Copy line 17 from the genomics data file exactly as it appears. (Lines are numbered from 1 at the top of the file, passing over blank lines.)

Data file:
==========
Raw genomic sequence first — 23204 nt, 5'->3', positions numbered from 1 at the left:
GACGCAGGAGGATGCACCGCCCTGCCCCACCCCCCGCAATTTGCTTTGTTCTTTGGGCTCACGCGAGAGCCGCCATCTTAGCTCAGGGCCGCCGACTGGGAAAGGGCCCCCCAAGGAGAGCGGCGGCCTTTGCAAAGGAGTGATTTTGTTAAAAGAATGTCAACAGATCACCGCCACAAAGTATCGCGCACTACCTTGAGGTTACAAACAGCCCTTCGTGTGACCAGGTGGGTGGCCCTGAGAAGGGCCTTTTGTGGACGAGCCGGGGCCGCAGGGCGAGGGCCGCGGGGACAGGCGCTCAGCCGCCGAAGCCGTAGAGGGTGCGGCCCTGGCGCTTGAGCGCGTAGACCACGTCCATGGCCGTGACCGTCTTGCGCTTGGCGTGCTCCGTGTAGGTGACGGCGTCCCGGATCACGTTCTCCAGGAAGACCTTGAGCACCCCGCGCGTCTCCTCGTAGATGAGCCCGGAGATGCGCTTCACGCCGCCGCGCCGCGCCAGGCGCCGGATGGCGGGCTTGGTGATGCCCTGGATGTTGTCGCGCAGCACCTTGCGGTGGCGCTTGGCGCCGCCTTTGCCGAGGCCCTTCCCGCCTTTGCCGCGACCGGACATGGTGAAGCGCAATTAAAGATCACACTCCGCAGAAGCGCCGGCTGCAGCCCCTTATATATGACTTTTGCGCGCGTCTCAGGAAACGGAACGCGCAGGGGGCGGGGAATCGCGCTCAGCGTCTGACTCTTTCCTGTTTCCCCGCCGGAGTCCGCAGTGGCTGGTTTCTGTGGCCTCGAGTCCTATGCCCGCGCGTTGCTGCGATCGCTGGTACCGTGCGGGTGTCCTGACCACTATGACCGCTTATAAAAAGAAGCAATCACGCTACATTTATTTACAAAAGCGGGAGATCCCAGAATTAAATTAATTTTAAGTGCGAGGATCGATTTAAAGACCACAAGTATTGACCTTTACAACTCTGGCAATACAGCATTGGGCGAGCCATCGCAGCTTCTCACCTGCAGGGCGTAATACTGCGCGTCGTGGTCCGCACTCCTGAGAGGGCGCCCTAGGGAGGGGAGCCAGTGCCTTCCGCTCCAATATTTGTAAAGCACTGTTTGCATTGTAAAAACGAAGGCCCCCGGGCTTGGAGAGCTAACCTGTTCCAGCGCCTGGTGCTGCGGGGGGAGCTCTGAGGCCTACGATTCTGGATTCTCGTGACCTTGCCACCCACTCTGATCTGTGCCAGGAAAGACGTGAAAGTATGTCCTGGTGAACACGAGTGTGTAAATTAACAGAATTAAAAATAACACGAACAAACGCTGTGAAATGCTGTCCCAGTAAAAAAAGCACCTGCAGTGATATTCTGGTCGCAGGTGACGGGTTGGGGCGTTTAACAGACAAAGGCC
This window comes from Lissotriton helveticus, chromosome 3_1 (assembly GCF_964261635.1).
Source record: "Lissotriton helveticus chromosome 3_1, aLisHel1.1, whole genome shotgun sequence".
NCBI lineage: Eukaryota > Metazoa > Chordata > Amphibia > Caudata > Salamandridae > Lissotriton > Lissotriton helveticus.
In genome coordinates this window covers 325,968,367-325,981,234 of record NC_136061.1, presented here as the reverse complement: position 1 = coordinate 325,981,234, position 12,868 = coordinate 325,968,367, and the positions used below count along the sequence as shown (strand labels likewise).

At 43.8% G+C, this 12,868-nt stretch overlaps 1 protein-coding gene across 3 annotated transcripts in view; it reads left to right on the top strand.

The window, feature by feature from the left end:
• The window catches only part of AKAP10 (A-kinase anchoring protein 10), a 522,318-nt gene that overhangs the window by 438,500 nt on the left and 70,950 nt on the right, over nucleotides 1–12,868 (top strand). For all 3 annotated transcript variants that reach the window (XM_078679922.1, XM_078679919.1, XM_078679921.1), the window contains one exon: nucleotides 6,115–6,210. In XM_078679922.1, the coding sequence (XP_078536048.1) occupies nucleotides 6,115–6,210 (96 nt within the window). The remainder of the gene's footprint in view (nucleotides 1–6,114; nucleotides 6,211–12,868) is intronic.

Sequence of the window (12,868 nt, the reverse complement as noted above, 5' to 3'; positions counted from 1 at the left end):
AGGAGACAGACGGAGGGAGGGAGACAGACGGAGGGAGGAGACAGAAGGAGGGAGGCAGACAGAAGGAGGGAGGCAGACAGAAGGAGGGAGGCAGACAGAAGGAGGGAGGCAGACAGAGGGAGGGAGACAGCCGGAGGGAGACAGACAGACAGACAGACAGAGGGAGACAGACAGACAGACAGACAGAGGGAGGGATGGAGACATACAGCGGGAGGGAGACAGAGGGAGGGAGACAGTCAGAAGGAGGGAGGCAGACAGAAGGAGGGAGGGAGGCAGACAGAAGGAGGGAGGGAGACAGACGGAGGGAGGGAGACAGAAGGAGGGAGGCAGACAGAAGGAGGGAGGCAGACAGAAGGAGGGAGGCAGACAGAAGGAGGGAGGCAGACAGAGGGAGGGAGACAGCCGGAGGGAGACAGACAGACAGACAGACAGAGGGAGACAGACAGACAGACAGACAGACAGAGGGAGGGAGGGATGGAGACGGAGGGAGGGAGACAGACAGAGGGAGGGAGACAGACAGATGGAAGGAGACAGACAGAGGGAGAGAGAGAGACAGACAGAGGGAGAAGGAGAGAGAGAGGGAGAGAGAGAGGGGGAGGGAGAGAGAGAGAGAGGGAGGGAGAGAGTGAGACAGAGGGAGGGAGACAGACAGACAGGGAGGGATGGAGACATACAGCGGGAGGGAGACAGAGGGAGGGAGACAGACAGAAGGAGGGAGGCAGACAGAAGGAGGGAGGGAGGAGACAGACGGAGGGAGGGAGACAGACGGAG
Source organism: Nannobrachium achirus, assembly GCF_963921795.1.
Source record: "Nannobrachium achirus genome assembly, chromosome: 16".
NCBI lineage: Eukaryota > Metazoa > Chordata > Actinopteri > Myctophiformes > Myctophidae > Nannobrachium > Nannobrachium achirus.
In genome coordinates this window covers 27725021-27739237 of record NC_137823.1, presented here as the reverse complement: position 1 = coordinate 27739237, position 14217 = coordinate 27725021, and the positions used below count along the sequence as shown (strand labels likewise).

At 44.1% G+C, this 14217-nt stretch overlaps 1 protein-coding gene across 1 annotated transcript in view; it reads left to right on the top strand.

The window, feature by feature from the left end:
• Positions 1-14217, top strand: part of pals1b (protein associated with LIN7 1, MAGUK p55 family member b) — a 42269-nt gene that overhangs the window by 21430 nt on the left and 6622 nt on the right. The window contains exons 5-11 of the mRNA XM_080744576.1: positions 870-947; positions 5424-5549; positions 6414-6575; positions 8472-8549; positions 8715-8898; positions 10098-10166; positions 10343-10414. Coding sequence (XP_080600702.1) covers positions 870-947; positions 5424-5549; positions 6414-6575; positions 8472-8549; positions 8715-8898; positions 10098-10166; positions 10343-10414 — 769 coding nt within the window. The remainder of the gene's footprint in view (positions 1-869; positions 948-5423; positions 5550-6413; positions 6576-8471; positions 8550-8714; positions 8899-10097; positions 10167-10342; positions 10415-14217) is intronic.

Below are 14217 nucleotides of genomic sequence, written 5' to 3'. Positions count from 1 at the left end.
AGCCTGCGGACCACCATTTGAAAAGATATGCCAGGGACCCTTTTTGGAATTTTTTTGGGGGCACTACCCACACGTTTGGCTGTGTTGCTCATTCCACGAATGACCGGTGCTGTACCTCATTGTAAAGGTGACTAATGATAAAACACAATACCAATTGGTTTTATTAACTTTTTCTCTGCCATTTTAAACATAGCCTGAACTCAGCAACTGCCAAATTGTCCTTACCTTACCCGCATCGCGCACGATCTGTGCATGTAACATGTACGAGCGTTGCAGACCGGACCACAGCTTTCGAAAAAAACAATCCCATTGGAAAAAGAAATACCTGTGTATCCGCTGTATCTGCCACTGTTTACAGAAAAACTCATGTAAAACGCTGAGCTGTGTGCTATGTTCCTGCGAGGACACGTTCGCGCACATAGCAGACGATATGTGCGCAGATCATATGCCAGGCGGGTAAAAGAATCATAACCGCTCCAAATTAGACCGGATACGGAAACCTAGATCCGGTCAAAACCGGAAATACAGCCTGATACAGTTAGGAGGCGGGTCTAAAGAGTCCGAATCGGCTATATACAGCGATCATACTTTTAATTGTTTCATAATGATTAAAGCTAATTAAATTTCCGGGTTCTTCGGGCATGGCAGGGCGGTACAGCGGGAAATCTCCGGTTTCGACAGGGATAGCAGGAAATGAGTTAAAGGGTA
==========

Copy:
The window, feature by feature from the left end: